Coalition out to save energy conservation from US budget ax
A coalition of consumer and environmental groups is thwarting the Reagan administration's plans to dismantle federal energy conservation programs. Unconvinced that the administration's solution for a boost in domestic energy production is the answer to energy problems, some Democratic and Republican congressmen have repeatedly rejected White House energy measures this fall.
Environmentalists contend the Reagan administration harbors a special animus toward government-supported energy conservation. In contrast to the Carter administration's conservation ethic, they say the Reagan philosophy hinges on higher prices to raise domestic energy production and stimulate enough conservation to reduce reliance on foreign oil.
The argument from the environmental groups is that this Reagan view is blind to signs pointing to a limited potential for nuclear power due to escalating costs, and for oil and gas due to finite reserves. They believe that unless the United States embarks on a concerted conservation drive, oil imports will continue to drain the economy, disrupt American foreign policy, and imperil world peace.
The White House is under fire for cutting government subsidies for conservation while maintaining federal support for nuclear power and other energy supply programs. When President Reagan first proposed to reduce the 1982 federal energy budget from $16.5 billion to $13.8 billion, the biggest cuts fell on the Department of Energy's (DOE) coal, conservation, and solar energy programs - while oil, gas, and nuclear subsidies escaped relatively unscathed. Conservation bore the brunt by facing cuts from $1 billion to $195.2 million, or from 6 percent to 1 percent of the energy budget.
Then in September, when President Reagan called for an additional 12 percent reduction in government spending, energy conservation saw cuts of $104 million.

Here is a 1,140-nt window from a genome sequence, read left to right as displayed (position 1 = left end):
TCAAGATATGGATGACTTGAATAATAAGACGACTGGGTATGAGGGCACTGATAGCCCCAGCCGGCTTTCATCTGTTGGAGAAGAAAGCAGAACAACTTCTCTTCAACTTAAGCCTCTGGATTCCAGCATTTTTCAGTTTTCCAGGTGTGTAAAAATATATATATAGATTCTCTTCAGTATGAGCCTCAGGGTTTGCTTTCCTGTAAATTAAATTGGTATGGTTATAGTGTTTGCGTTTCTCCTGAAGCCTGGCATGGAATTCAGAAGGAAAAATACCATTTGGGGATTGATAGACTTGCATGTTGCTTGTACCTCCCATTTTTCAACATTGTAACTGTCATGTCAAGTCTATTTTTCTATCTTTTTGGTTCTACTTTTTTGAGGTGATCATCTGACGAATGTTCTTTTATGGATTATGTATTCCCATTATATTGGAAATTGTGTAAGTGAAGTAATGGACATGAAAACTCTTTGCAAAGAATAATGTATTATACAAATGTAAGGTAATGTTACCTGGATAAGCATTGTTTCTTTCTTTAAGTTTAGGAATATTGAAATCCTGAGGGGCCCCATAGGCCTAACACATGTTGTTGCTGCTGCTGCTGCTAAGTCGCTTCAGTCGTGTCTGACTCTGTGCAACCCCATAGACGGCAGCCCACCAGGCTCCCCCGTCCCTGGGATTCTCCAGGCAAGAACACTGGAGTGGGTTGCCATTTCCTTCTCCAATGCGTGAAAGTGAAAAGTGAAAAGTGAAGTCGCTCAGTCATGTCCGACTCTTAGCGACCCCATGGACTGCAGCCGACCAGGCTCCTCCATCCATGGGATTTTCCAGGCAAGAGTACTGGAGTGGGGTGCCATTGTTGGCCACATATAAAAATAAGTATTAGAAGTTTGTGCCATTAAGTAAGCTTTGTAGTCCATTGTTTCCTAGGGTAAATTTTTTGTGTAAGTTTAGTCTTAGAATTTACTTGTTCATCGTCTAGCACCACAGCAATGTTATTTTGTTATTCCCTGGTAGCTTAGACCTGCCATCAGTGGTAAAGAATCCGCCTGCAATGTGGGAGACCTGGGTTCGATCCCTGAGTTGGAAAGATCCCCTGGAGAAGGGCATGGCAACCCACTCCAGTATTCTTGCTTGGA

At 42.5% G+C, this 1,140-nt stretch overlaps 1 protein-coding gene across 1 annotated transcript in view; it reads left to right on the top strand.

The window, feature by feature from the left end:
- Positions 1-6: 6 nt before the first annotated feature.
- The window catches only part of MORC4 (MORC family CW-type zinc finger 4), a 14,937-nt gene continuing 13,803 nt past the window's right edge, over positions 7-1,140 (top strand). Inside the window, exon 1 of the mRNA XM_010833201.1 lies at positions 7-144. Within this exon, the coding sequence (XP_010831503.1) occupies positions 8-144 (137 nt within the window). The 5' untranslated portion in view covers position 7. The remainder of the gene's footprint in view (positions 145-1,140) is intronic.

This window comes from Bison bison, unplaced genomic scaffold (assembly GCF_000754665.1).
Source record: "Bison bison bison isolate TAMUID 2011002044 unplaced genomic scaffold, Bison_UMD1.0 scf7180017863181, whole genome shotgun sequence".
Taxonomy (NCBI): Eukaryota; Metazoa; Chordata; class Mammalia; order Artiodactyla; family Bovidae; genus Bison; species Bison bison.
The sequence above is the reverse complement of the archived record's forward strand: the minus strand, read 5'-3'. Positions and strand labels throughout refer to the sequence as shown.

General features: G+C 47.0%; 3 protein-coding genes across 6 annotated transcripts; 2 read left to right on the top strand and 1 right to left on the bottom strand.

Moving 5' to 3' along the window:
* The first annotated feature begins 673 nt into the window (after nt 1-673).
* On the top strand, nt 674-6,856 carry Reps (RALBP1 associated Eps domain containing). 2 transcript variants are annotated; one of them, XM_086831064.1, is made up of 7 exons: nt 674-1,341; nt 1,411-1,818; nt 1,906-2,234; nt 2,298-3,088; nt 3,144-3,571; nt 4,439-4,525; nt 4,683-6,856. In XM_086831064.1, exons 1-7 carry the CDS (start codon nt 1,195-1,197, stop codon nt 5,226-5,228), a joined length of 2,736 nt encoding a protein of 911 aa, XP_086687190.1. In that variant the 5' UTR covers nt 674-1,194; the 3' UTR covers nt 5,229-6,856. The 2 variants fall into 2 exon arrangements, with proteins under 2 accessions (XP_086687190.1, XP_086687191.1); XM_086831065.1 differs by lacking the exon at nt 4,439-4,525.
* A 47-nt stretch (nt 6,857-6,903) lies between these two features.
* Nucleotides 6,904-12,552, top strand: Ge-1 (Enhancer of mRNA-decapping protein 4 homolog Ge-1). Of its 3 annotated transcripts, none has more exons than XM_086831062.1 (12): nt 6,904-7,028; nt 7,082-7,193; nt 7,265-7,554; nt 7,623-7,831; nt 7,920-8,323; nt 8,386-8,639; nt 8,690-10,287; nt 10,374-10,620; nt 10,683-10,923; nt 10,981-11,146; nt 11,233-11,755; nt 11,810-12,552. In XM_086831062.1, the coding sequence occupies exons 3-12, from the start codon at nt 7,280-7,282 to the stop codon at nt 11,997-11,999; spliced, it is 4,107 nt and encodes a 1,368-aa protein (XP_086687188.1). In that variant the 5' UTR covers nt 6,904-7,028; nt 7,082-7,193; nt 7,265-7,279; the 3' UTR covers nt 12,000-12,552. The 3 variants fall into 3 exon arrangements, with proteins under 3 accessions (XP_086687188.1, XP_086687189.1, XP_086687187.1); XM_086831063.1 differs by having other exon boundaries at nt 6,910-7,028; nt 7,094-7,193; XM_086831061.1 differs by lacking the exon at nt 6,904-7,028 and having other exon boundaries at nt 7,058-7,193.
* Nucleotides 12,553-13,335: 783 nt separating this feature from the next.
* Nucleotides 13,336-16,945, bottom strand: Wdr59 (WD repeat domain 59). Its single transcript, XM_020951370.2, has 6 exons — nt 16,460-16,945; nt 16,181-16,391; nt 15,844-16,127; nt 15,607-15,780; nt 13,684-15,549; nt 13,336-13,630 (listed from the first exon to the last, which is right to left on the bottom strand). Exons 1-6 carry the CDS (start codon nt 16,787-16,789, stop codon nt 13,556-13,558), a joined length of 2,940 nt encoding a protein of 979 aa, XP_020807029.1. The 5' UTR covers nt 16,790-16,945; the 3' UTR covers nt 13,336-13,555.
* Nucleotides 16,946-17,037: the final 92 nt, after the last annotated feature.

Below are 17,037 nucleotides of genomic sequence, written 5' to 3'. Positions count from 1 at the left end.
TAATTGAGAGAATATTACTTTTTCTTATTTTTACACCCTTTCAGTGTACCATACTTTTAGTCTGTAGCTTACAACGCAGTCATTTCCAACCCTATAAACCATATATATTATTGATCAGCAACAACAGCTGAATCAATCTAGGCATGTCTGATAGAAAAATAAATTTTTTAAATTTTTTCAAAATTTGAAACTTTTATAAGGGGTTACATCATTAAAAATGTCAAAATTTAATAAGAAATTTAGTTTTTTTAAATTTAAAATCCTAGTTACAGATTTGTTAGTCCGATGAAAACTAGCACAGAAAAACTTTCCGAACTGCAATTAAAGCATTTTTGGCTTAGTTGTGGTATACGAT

Congress is now trying to reach a compromise with the White House in hopes of saving some conservation funds. The battle threatens to break out again next year, however, since the administration wants to trim the energy conservation budget to $35 million. It plans to do this by dismantling DOE and shifting most federal responsibilities to the states. Environmentalists claim that lumping programs into block grants, for which states would have to raise matching funds, will doom many conservation efforts. They are especially worried about financially strapped Northern states which are most in need of cutting energy bills.
One program already feeling the effects of the standoff between the administration and Congress is low-income weatherization. By the end of last year, the program was helping low-income Americans insulate at a rate of 400,000 homes per year. But the Reagan administration refuses to commit funds until the budget dispute is resolved, so the program is grinding to a halt in many states.
Another program environmental groups say is in jeopardy is the residential conservation service. This program was created to ensure that electric utilities provide homeowners with energy audits for $15 and lists of insulators and financiers. Despite the administration's disapproval for this kind of government intrusion into business, the program has proved popular in states where it is already in effect. In late October, the Republican-controlled Senate, in a 71 -to-17 vote, rejected a White House proposal to delete DOE enforcement funds for the service.
Although Congress appears determined to save energy conservation programs, the White House holds the upper hand in the way it regulates. And supply-side philosophy prevails at DOE, where policymakers are considering a proposal to set energy efficiency standards on appliances.
Consumer activists maintain that the government should move beyond its current efficiency testing and energy information labeling requirement. They say DOE should approve minimum efficiency standards as an inducement for energy savings. Many consumers, they point out, have little choice in the appliances they use. Apartment dwellers, for example, must rely on the cheapest, least energy efficient products usually supplied by landlords.
The appliance industry is split over the idea of standards on its products, with one major manufacturer, Carrier Corporation, in favor. Whirlpool Corporation is opposed. But at DOE, officials say that among their superiors, the only real debate is how best to defeat the idea without angering the environmentalists. Encouraged by the shift in policy under President Reagan, some industry lobbyists are pushing for an end to all appliance testing and labeling requirements.
Despite the setbacks, consumer activists say they may have the last word in this debate. The free market could indeed spur greater conservation, they suggest, though the impetus may not come from higher prices. Government test labs report a surge of inquiries about appliance energy efficiency from Japanese companies.